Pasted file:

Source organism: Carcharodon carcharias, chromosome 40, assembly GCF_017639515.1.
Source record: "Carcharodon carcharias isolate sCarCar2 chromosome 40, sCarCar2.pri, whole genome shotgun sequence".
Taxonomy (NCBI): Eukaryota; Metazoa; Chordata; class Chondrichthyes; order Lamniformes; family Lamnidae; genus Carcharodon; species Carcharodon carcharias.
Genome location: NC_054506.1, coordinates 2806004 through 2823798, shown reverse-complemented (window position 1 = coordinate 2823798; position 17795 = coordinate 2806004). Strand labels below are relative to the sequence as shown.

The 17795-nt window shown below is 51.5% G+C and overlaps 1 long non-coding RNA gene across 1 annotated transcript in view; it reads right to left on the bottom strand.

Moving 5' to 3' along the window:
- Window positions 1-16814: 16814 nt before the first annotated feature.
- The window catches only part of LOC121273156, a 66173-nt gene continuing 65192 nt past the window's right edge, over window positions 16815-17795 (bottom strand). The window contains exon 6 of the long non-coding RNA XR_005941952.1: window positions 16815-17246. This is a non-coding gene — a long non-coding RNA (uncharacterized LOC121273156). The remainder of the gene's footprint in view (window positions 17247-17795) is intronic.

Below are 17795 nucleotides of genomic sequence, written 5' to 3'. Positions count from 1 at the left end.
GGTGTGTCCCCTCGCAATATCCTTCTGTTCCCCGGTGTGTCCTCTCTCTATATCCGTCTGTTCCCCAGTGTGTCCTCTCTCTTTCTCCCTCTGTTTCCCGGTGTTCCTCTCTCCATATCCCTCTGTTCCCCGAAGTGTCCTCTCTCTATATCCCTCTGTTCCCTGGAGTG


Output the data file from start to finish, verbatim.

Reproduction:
Source organism: Carcharodon carcharias, chromosome 40, assembly GCF_017639515.1.
Source record: "Carcharodon carcharias isolate sCarCar2 chromosome 40, sCarCar2.pri, whole genome shotgun sequence".
Taxonomy (NCBI): Eukaryota; Metazoa; Chordata; class Chondrichthyes; order Lamniformes; family Lamnidae; genus Carcharodon; species Carcharodon carcharias.
Genome location: NC_054506.1, coordinates 2806004 through 2823798, shown reverse-complemented (window position 1 = coordinate 2823798; position 17795 = coordinate 2806004). Strand labels below are relative to the sequence as shown.

The 17795-nt window shown below is 51.5% G+C and overlaps 1 long non-coding RNA gene across 1 annotated transcript in view; it reads right to left on the bottom strand.

Moving 5' to 3' along the window:
- Window positions 1-16814: 16814 nt before the first annotated feature.
- The window catches only part of LOC121273156, a 66173-nt gene continuing 65192 nt past the window's right edge, over window positions 16815-17795 (bottom strand). The window contains exon 6 of the long non-coding RNA XR_005941952.1: window positions 16815-17246. This is a non-coding gene — a long non-coding RNA (uncharacterized LOC121273156). The remainder of the gene's footprint in view (window positions 17247-17795) is intronic.

Below are 17795 nucleotides of genomic sequence, written 5' to 3'. Positions count from 1 at the left end.
GGTGTGTCCCCTCGCAATATCCTTCTGTTCCCCGGTGTGTCCTCTCTCTATATCCGTCTGTTCCCCAGTGTGTCCTCTCTCTTTCTCCCTCTGTTTCCCGGTGTTCCTCTCTCCATATCCCTCTGTTCCCCGAAGTGTCCTCTCTCTATATCCCTCTGTTCCCTGGAGTG